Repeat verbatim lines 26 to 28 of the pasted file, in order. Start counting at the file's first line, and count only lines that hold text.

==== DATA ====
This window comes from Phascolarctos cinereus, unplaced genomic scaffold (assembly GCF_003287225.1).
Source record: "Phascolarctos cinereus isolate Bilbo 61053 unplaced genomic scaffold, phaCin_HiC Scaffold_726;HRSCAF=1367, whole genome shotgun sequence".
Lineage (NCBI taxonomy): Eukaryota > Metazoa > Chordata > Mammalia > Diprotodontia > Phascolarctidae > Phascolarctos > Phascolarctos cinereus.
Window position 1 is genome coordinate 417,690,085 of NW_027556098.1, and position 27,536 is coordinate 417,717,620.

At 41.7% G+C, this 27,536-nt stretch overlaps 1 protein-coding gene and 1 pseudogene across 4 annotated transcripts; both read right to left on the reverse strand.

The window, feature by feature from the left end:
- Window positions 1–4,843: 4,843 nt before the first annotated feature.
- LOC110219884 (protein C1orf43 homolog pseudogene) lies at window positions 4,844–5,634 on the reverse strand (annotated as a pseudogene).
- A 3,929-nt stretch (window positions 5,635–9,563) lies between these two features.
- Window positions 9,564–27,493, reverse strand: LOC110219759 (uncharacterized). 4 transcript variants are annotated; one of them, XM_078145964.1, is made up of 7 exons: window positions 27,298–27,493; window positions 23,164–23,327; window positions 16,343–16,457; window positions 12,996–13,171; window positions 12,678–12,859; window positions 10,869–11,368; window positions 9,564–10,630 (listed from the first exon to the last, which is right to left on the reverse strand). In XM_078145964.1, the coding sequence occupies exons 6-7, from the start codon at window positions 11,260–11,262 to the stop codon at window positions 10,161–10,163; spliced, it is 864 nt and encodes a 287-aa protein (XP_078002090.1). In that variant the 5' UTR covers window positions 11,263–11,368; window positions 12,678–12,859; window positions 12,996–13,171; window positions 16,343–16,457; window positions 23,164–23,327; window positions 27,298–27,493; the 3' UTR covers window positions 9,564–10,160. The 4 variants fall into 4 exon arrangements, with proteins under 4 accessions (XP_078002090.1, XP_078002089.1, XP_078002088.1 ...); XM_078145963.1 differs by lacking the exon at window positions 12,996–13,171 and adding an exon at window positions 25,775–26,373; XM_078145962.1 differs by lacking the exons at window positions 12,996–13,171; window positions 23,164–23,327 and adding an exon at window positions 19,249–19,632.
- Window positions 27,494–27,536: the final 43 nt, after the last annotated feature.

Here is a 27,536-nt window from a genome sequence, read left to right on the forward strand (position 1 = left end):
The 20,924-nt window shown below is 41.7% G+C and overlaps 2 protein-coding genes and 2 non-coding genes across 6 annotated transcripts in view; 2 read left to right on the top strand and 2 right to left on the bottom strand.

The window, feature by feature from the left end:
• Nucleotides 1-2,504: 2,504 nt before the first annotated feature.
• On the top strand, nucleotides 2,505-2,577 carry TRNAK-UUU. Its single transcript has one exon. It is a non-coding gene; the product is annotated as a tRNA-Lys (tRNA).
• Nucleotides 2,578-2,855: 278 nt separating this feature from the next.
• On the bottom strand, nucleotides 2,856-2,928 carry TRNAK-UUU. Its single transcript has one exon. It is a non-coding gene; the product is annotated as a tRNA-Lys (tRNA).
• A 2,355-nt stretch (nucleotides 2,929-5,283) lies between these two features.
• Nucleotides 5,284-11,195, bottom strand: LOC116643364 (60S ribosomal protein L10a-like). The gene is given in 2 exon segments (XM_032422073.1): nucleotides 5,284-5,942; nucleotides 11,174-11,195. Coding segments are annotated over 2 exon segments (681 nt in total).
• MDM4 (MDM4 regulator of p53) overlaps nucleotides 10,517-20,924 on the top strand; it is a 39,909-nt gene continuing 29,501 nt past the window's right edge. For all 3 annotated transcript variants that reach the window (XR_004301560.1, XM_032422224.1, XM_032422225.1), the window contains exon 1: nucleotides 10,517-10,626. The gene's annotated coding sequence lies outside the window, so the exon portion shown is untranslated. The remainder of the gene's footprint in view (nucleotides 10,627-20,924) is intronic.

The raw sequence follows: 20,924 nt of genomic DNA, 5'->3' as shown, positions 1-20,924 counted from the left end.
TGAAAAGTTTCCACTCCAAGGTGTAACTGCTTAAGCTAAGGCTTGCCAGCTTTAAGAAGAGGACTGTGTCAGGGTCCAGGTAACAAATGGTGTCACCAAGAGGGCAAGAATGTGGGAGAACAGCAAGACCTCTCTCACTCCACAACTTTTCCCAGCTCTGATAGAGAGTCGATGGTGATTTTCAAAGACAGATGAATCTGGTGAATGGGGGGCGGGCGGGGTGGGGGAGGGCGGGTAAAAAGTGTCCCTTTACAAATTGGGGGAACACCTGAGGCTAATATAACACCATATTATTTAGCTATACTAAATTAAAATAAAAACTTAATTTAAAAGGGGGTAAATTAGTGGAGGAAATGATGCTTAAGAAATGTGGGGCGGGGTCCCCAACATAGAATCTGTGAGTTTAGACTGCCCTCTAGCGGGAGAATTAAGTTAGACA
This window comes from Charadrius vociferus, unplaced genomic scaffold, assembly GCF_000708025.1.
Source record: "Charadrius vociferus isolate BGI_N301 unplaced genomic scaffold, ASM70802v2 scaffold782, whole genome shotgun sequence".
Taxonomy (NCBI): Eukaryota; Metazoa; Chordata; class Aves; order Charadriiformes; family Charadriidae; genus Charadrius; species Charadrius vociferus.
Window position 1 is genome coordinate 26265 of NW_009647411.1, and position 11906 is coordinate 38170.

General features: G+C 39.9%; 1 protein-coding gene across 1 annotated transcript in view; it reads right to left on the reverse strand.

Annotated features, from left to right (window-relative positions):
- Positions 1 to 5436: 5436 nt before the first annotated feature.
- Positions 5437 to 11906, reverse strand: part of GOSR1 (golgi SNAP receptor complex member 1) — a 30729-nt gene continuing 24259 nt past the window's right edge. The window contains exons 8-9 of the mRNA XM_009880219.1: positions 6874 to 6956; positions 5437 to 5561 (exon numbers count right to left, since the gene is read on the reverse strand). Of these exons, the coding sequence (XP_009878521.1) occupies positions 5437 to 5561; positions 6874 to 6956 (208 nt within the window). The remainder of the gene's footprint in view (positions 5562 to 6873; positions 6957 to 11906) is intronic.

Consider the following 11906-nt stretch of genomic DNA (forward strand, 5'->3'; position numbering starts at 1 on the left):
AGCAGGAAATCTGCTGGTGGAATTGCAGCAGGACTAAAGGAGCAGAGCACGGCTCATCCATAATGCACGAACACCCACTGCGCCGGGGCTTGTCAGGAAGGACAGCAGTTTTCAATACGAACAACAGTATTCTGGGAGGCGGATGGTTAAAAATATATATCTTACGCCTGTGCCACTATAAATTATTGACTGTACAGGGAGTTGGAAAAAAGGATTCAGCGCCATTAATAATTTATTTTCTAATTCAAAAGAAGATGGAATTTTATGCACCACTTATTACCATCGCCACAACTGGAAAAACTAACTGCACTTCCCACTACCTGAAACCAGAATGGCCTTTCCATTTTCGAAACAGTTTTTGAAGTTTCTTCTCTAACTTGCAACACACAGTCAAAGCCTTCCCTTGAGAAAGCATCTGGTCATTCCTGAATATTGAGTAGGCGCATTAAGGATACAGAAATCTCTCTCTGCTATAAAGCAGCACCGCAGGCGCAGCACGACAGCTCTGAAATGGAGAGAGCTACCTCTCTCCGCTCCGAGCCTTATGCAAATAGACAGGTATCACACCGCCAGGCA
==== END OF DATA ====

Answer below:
Taxonomy (NCBI): Eukaryota; Metazoa; Chordata; class Aves; order Charadriiformes; family Charadriidae; genus Charadrius; species Charadrius vociferus.
Window position 1 is genome coordinate 26265 of NW_009647411.1, and position 11906 is coordinate 38170.

General features: G+C 39.9%; 1 protein-coding gene across 1 annotated transcript in view; it reads right to left on the reverse strand.